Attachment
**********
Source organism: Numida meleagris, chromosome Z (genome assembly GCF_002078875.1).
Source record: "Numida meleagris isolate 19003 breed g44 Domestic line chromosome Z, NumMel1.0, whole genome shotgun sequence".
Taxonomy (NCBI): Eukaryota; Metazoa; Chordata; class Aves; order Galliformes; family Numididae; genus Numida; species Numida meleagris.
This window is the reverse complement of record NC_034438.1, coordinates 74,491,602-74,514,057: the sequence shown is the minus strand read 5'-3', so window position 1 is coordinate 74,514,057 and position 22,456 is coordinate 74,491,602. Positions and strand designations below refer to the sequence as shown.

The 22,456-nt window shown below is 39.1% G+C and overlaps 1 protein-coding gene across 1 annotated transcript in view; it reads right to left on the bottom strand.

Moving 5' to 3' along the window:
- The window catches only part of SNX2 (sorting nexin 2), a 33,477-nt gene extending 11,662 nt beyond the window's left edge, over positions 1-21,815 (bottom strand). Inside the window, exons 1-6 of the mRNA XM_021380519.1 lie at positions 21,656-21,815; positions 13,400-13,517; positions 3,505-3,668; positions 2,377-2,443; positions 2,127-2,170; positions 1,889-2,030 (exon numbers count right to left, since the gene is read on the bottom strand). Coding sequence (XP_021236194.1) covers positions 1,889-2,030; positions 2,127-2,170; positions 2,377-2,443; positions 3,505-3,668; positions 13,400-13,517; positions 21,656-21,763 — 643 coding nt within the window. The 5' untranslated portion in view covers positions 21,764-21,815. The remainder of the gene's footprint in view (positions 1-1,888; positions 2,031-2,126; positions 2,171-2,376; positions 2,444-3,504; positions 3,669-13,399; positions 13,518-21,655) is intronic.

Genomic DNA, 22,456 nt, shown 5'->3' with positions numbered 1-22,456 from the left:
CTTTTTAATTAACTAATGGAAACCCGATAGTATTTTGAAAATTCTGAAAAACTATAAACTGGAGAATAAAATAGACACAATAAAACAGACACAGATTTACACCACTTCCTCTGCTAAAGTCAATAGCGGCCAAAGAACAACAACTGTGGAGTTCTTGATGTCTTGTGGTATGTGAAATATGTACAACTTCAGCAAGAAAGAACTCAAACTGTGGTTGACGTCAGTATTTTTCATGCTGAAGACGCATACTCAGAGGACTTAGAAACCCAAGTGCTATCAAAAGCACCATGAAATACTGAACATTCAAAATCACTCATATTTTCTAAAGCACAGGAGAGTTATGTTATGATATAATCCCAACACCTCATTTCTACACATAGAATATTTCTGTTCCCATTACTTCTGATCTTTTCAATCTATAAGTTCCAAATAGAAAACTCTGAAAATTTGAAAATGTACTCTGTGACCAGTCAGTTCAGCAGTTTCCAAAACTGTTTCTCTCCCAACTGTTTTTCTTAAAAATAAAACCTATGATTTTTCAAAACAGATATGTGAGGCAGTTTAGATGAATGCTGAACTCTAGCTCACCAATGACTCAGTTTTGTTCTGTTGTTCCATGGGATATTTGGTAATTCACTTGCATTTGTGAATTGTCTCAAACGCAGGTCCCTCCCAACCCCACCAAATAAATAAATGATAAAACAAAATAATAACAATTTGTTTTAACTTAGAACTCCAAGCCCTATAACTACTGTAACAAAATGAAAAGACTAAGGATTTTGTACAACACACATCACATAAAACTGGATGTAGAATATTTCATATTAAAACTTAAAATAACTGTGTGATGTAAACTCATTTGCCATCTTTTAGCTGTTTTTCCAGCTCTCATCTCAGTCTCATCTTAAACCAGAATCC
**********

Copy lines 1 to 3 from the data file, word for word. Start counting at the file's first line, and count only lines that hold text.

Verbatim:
Source organism: Numida meleagris, chromosome Z (genome assembly GCF_002078875.1).
Source record: "Numida meleagris isolate 19003 breed g44 Domestic line chromosome Z, NumMel1.0, whole genome shotgun sequence".
Taxonomy (NCBI): Eukaryota; Metazoa; Chordata; class Aves; order Galliformes; family Numididae; genus Numida; species Numida meleagris.